Looking back over the past year, it’s hard to imagine a blank space in place of the 15 posts here. None is perfect, but all are special to me. They are canvasses onto which I have poured out my soul, intellect, and imagination pondering the things of God; they have been catalysts for spiritual formation – mine, hopefully others’ – and productive engagement. Blogging (mostly) on the patriarchy has been a burden and a blessing: the burden and blessing of peace in the strife.
As I soldier on, one thing that continues to surprise me are the people at my church who’ve read this blog. I’m not on social media, nor do I consider myself to be popular or notable in my community, so I’d assumed my exposure here would be limited. Yet a deacon at my church was concerned about me after reading my caustic post on the Rt. Rev. Julian Dobbs. She wondered if I had peace.
So I asked her: what does peace mean?
Peace in the Strife: A Cruciform Life
A favorite hymn of mine, by fellow Sewanee alum William Alexander Percy, contemplates what peace means for Christians. It’s more complicated than we might think. Percy begins by considering the simple, relatively quiet lives of the apostles prior to their conversion and contrasts that shallow “peace” to the peace of the Christian life:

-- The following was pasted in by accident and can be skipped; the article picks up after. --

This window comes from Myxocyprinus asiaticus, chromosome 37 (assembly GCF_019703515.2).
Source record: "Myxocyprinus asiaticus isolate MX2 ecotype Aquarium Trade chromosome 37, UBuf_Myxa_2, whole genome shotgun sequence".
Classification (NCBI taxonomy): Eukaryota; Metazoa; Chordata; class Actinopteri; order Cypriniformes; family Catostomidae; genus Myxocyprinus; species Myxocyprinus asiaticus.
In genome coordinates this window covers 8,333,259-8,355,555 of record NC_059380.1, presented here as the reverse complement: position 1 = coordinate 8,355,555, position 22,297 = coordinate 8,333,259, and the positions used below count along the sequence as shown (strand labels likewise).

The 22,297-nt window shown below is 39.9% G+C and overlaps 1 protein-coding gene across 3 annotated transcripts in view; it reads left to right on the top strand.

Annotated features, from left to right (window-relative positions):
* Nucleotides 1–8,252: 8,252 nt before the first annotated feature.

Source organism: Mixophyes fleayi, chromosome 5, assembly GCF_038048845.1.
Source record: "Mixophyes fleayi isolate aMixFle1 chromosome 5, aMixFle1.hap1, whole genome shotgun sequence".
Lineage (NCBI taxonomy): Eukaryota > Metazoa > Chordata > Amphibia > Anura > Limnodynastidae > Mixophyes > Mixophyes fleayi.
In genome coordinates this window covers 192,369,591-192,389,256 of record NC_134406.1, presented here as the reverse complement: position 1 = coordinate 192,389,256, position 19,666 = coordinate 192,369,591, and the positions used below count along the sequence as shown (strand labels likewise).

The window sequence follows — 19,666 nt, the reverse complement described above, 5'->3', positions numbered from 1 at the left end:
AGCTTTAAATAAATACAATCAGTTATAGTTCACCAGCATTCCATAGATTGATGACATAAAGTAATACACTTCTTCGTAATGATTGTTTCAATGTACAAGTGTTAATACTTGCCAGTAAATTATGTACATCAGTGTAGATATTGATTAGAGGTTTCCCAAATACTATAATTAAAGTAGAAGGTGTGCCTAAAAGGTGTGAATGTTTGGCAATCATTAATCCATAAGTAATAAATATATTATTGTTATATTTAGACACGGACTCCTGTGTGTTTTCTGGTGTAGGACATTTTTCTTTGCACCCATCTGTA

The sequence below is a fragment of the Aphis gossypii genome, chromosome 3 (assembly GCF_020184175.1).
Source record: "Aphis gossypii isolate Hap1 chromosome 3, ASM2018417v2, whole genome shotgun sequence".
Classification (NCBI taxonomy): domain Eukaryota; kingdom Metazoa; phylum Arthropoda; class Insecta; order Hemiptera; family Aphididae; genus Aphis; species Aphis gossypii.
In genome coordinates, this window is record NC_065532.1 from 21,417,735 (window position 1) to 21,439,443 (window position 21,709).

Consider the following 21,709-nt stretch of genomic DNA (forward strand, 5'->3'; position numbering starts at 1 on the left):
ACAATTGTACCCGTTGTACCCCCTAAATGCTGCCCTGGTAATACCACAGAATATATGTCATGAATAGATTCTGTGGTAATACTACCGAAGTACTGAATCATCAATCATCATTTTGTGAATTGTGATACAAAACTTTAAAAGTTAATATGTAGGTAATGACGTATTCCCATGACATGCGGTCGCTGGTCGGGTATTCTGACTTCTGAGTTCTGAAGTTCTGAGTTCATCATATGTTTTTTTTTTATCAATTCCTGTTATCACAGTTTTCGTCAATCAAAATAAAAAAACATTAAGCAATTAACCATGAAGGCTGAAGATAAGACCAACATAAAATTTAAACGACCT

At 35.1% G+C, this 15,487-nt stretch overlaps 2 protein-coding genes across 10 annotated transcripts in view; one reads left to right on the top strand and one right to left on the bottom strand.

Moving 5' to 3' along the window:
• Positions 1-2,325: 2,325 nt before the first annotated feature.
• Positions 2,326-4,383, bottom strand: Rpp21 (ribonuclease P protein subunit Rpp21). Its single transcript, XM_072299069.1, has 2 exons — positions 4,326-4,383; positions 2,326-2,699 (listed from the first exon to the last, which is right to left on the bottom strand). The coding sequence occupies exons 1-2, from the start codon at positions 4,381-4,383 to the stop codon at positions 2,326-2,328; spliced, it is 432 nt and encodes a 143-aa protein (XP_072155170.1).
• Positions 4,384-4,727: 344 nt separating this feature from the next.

They cast their nets in Galilee
Just off the hills of brown,
Such happy, simple fisherfolk
Before the Lord came down.
Contented, peaceful fishermen,
Before they ever knew
The peace of God that filled their hearts
Brimful, and broke them too.
Young John who trimmed the flapping sail
Homeless in Patmos died.
Peter, who hauled the teeming net,
Head down was crucified.
Percy then concludes:
The peace of God, it is no peace,
But strife closed in the sod.
Yet Christians pray for but one thing –
The marvelous peace of God.
I’m familiar with this hymn because of my dad. As organist/choirmaster, he was responsible for selecting our hymns, and I think he appreciated this one for its lyrical beauty and depth. The tune, Georgetown, is appropriately haunting. I remember practicing the hymn in choir once, and Dad said to us, “This seems to have a profound but difficult message; what do you think it is?” His concern was not merely with the vocal performance of the piece but that its meaning, as well as its music, would resonate in us.
Do I have peace?
Did John and Peter have peace?
Yes and no, but there is peace in the strife.